Building a House of Cards
Category : Blogs
Pitfalls of Borrowed Money
The topic I’d like to discuss today is the pitfalls of using borrowed money to replace your income in lieu of developing your real estate. I made a special trip yesterday hoping to find out why one of my borrowers had stop making their monthly interest payment. I was unable via telephone calls, emails, letters and text messages to get a response, henceforth a 1.5-hour trip. Upon arriving shortly thereafter, I was able to touch base with my borrower. The discussion inevitably led to the question of how come you stopped making your monthly payments?
The answer was she had decided it was no longer in her interest to keep pouring money into the project, given that her partner was moving forward to litigate the value of his equity and collection thereof. So here we sit, they have a project that in my opinion needs roughly fifty thousand to complete, and now the cost of their borrowed money has been adjusted to the default rate of interest for failure to meet their monthly interest payment. And now, the borrower claiming the other partner mismanaged part of the borrowed money. At this point I’m only privy to one side of the story.
The sad truth is both parties are looking to profit from this incomplete real estate venture, instead of realizing the importance of putting aside their differences and moving forward to complete said venture. Now the money goes to pay lawyers. The incomplete real estate venture is on the market at a sales price of a completed project, and both parties waiting for a favorable outcome in opposition to their counterparts. Between both parties, they have managed to build the perfect house of cards, and unfortunately in the end, neither party will in my opinion benefit.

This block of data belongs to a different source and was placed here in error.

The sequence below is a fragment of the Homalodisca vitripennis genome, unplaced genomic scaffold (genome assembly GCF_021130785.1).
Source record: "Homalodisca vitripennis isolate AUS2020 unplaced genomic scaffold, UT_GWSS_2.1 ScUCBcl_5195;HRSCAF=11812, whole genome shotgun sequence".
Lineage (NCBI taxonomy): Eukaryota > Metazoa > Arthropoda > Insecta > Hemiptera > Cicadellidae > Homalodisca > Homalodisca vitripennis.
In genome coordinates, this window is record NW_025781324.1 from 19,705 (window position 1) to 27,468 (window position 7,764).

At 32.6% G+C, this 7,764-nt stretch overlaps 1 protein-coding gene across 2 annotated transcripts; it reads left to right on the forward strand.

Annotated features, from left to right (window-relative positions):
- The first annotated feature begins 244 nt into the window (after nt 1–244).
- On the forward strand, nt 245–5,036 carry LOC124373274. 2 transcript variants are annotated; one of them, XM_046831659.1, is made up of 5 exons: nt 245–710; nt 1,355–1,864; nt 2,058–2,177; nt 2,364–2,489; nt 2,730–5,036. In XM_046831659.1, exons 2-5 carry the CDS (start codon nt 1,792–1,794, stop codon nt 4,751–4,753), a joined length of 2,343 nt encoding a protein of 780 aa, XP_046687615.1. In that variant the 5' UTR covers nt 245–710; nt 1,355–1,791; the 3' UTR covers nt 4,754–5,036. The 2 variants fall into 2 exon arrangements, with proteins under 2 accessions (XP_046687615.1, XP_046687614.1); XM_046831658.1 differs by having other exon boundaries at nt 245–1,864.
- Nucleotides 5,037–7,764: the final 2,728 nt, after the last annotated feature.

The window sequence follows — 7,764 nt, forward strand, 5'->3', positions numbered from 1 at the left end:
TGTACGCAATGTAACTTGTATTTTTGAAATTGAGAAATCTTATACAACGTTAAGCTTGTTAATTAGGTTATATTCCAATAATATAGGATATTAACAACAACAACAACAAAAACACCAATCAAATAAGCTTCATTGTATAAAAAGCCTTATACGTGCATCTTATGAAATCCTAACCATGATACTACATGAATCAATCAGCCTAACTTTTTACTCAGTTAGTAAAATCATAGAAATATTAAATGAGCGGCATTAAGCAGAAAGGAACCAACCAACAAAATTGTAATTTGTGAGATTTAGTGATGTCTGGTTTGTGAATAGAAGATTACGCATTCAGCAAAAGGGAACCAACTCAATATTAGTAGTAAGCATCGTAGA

Moving Forward is a Choice
If they could only set aside their differences long enough to complete the project, I’m sure they would both walkaway with a healthy return on their investment, rather than who is to blame for this failure. Moving forward in life is your choice, so I suggest learning to compromise. Otherwise, the end result is your own house of cards.
-Nathaniel Fulford V